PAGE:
There’s been a lot of talk about rigged election processes this year.
Some of it’s been legitimate; much of it’s been bunk.
But almost none of it’s been about the most egregious breach in democratic principles occurring right before our eyes in the willful omission of former New Mexico Republican Gov. Gary Johnson from the national presidential polls.
Johnson, whom I had a chance to sit down with on Friday at the Algonquin Hotel in Manhattan, is a virtual lock to be the Libertarian Party candidate for president, which he was in 2012. As such, he’d appear on the ballot in November in all 50 states. Only three candidates will be able to say that, the Democratic Party nominee, the Republican Party nominee and the Libertarian Party nominee.
That’s a big deal.
A matter of polling
Why does polling matter so much?
Once party nominees are chosen, only those who score 15 percent or greater in a pre-selected cross section of national surveys are invited to participate in the televised national debates. Normally, that would mean the Republican and Democratic nominees exclusively — 15 percent is a high threshold — but this year is different. If former Secretary of State Hillary Clinton and New York businessman Donald Trump, each with high negative ratings, are the major party candidates, Johnson could easily get himself onto that stage — if he were included in the polling.
There have been hundreds of national surveys conducted this year; only one has included Johnson. In March, the respected Monmouth University Poll pitted him against Trump and Clinton in a three-way race and Johnson scored 11 percent of the vote. A modicum of publicity would almost certainly put him over 15 percent, especially as frustrated supporters of Sen. Bernie Sanders and “Never Trump” voters become faced with a stark general election choice and begin looking for new options. A good debate performance or two could conceivably make Johnson a legitimate contender, out of nowhere, in a three-way race.
Johnson has almost unique potential to appeal to voters from across the political spectrum as it’s currently defined. He describes himself as a “classical liberal,” which roughly translates into a small government fiscal conservative and a social liberal. He believes in as much personal and economic freedom as feasible and abhors big-government bureaucracy and crony capitalism.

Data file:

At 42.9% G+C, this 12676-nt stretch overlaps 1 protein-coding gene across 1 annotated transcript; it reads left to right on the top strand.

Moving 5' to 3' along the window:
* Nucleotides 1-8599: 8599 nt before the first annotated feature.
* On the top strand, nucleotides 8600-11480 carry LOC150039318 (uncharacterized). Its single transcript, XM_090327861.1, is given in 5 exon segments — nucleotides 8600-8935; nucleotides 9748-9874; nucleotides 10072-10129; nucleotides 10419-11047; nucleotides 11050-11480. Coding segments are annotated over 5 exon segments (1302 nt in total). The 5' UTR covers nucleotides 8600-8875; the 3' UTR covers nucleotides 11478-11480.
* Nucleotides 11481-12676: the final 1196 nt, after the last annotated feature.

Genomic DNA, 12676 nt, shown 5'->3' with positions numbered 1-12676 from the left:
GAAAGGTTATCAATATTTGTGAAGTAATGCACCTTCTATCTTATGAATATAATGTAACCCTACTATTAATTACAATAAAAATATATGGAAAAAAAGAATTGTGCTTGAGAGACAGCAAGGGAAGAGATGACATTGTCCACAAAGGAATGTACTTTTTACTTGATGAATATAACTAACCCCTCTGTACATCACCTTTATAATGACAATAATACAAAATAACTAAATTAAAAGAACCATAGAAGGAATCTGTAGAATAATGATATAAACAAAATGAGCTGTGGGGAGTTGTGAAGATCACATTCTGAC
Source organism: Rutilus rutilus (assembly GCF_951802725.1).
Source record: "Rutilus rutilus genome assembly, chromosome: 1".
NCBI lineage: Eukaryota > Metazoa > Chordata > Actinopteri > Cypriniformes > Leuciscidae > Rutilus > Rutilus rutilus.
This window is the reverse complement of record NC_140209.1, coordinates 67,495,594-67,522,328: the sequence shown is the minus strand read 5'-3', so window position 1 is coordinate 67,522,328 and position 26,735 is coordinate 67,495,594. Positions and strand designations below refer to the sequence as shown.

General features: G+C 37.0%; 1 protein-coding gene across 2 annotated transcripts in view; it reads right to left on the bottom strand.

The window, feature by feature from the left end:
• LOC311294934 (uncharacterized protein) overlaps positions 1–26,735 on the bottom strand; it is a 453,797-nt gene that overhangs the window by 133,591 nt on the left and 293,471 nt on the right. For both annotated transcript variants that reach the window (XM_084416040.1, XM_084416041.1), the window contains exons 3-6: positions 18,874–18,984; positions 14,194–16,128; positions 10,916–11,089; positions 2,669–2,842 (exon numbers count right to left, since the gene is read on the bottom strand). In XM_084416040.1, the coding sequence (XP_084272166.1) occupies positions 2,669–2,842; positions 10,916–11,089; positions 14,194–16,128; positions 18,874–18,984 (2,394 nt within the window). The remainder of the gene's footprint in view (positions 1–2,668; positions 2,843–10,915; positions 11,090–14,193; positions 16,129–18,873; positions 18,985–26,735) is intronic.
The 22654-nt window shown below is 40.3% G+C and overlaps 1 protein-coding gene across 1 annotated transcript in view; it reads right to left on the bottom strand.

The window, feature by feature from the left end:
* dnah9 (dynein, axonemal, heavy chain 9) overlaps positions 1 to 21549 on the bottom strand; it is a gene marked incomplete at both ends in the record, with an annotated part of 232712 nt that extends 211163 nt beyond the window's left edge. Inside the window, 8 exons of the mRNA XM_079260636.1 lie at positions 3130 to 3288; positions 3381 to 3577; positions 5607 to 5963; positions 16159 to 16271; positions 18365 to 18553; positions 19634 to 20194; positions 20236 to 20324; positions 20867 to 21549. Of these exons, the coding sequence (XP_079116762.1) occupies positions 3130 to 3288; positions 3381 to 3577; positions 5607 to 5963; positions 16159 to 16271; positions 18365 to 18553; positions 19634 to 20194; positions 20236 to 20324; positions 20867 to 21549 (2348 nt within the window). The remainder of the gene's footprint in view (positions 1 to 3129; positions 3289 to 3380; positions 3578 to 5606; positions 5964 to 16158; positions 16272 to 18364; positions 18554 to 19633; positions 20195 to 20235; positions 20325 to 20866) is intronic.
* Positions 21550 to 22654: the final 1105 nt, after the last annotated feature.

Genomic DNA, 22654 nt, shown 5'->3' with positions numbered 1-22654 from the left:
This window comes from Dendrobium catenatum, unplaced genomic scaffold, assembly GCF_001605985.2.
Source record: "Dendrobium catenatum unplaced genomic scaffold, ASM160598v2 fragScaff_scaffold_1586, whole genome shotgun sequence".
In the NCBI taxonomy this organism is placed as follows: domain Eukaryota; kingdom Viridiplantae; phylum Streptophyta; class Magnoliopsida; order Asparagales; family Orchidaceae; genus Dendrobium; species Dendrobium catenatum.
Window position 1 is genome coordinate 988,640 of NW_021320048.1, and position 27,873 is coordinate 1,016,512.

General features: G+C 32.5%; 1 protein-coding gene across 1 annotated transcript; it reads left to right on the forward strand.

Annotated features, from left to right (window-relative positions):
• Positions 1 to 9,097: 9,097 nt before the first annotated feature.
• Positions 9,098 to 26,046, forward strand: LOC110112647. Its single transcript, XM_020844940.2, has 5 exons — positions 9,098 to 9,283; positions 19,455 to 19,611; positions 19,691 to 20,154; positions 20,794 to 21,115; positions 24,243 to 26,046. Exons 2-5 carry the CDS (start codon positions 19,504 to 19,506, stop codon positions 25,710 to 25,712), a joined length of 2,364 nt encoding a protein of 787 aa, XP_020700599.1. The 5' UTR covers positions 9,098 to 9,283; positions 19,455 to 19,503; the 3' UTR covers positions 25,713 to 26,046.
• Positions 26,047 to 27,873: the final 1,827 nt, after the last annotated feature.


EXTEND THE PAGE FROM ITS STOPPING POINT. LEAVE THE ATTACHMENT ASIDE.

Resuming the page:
It’s a viable message, and he can back it up.
As a two-term governor, Johnson was a famed fiscal and regulatory hawk, vetoing more legislation than every other governor in America combined. At the same time, Johnson is pro-choice (within federal limits), pro-gay rights and pro-marijuana legalization. He pulls votes almost evenly from Clinton and Trump, according to the Monmouth survey, although slightly more from Clinton. Johnson has received positive coverage in conservative periodicals like National Review and progressive mainstays like Mother Jones.
How many presidential candidates can say that?
Johnson, a genuinely affable man who couldn’t be easier to talk with, is so confident in his crossover appeal that he challenges voters, wherever he goes, to take a simple online questionnaire called isidewith.com that asks participants policy questions and determines with which presidential candidate they mostly align. (I scored 90 percent with Texas Sen. Ted Cruz; 75 percent with Johnson; 74 percent with Trump and 59 percent with Clinton.) It’s a thorough survey, although I thought it gave short-shrift to foreign policy issues.
No conspiracy theory
So why is Johnson being excluded from polling? Is this some deep conspiracy?
I think not. It’s more likely a matter of polling institutes and news outlets having become conditioned to two-party races. The news and polling industries are designed for two-, not three-candidate races. But that doesn’t make excluding Johnson from surveys and news coverage right or democratic.
How would Johnson do in a hypothetical debate with Clinton and Trump? Would someone so unassuming have the fire in the belly to take it to two hard-hitting candidates?
It was the fastball Johnson had been waiting on: “When I ran for re-election as governor of New Mexico, a 2-to-1 Democratic state,” he explained, “the Democrats put up the best candidate they had. I was leading in the polls; I controlled the number of debates we would have — I had everything to lose from debating. Guess how many debates I gave him?”
Twenty-nine was the answer.
If there is any fairness in the American electoral system, this historic and highly unusual presidential race could become more interesting still.
William F. B. O’Reilly is a Republican consultant.